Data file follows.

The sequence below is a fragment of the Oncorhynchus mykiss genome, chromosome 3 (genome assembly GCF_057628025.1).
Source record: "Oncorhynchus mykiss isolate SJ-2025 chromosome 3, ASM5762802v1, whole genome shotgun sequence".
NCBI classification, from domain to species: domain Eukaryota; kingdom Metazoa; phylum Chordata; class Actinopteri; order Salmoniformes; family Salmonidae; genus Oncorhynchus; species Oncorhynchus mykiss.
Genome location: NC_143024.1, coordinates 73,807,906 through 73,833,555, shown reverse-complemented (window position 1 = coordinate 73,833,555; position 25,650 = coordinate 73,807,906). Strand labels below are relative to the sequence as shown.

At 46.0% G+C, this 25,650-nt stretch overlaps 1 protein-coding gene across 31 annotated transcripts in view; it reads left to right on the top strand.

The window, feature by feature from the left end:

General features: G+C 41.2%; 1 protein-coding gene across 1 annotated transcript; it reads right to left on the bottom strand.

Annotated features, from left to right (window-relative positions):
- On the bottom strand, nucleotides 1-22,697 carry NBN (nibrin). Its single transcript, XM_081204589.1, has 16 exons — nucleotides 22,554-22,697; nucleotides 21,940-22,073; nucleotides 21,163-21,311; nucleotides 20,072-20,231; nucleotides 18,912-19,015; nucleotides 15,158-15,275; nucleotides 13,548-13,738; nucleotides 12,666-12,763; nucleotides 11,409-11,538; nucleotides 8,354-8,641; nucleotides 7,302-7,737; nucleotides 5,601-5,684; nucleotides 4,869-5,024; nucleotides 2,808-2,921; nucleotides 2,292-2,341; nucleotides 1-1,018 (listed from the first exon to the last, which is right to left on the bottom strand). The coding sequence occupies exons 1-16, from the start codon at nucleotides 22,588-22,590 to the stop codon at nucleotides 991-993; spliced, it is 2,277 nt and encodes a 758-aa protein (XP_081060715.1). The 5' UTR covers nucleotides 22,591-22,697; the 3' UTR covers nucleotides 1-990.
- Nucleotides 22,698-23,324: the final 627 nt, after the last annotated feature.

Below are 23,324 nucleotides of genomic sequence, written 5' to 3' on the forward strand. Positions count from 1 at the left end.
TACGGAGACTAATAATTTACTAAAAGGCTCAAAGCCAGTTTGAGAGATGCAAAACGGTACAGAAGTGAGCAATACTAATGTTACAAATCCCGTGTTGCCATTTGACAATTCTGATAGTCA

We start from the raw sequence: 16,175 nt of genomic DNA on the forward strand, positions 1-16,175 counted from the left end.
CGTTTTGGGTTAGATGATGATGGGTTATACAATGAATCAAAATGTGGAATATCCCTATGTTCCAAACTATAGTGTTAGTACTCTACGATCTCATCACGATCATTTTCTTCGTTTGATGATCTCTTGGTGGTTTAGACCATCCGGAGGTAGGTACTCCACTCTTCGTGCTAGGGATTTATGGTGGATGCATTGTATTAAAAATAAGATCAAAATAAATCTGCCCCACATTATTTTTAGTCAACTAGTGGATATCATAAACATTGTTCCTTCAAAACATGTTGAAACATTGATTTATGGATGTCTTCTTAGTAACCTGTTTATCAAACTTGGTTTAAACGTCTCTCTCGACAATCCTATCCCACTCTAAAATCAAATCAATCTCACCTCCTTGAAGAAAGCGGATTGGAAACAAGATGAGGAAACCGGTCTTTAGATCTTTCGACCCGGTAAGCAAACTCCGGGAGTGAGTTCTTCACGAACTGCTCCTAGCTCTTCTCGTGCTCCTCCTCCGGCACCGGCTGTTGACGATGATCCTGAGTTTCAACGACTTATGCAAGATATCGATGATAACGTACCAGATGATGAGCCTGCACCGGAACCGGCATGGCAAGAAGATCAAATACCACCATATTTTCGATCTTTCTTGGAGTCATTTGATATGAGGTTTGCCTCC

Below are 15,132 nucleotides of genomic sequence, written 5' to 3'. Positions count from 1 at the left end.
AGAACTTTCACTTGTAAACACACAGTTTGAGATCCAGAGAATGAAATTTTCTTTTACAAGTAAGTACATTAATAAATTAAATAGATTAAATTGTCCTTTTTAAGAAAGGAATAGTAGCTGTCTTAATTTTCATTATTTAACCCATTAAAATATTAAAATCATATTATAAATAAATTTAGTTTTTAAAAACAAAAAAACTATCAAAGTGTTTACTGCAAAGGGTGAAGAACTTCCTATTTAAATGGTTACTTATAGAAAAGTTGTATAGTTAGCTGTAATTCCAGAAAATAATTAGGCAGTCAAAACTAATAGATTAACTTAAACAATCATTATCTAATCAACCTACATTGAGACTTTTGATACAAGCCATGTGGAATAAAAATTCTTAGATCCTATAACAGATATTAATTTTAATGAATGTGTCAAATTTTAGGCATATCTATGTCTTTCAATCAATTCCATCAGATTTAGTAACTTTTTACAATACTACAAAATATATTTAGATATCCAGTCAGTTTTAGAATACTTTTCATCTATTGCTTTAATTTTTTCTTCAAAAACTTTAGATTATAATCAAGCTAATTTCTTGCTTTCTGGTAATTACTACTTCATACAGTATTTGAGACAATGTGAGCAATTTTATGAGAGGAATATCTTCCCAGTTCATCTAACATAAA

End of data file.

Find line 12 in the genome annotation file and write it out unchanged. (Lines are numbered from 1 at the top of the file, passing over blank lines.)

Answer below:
TACGGAGACTAATAATTTACTAAAAGGCTCAAAGCCAGTTTGAGAGATGCAAAACGGTACAGAAGTGAGCAATACTAATGTTACAAATCCCGTGTTGCCATTTGACAATTCTGATAGTCA